Clockbreaking: Saying Goodbye to the 9-5 and Getting Going

Thanks to Akira for this wonderful photo!

Yesterday, I said goodbye to my parents and start my travelling. I’ve got my house on my back. When people ask me where I’m going the best I can do is give a nervous chuckle and a “we’ll see.” I’m starting to live off the clock, and it’s a weird feeling indeed.

It’s been three weeks since I’ve finished JET life, but that time since has almost been entirely spent travelling with my parents, always making sure things are going well while planning the where to next, and so today’s the first day I could say I’m completely, unreservedly free. And I’m struck by the way hours feel now. That there’s a vague end goal—some writer quotients to meet, some areas of Tokyo left to see—that keeps me moving, and yet never makes me move very fast. Sitting on the train out to Kichioji to explore its tight-knitted alleys, time comes and leaves like the tide, where sometimes I feel full and sometimes I’m empty and that both are okay.

I’m still learning how to live off a schedule.

It’s the first time I’m not stepping into a box already laid out for me: from high school, uni, to the ideal job for a globally minded but totally skill-set-less arts grad, it’s been so easy to let the future work itself out for me. I’ve been so lucky—couch potatoeing, craigslisting days have been generally kept to a minimum.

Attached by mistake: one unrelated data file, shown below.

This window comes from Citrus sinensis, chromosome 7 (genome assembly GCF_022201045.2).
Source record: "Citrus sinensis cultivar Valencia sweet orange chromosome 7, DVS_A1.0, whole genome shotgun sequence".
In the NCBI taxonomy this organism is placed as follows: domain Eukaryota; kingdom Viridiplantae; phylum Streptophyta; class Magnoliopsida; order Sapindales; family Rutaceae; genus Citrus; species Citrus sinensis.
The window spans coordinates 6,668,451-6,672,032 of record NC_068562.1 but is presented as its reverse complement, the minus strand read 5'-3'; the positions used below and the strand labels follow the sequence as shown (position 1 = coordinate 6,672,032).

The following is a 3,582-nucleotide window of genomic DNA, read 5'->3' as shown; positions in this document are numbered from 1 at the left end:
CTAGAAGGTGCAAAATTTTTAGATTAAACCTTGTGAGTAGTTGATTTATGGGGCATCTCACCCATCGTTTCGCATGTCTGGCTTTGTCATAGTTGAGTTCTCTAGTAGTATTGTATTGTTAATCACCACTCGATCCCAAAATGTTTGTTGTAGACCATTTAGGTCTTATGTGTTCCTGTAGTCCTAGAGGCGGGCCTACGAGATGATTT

And it took me 9 months into the 9-5 to realize just how much it was draining me. How doing a job I didn’t believe in, even when it’s in a country that’s led me to believe in so much, was bleeding me dry. Whatever amazing things I could do on the weekend always had to be weighed against the constancy of the classroom, of staring at the far wall while your students stare at nothing at all.

Being an assistant language teacher in Japan is a rough job, since as a secondary teacher, your life is always in other teacher’s hands—sometimes that’s great, sometimes soul-sucking. When you’re a tape recorder and your teacher lives life in the textbook, it becomes hard to get excited about anything except what happens after. Compared to college, where you’re always under a modicum of stress but always sorta enjoying it at the same time, the phrase “living for the weekend” went from being words I didn’t really understand, to being my creed, my chant, my existence.

The more I lived for the weekend, the more I closed myself off from special moments in the chasm between Sunday night and Friday afternoon, and the more I tried to ratchet the weekend higher and higher—it wasn’t enough to have a good weekend, it needed to be legendary, more- than the ones that came before it. And I’d try to find meaning in the dirt on the streetcorners as long as those streets weren’t Tottori; when it was Tottori, it would take something close to a meteor shower raining down on a festival to turn my head. And an intense depression would always grip me on the busride back Sunday night; my life had started, now it was over again.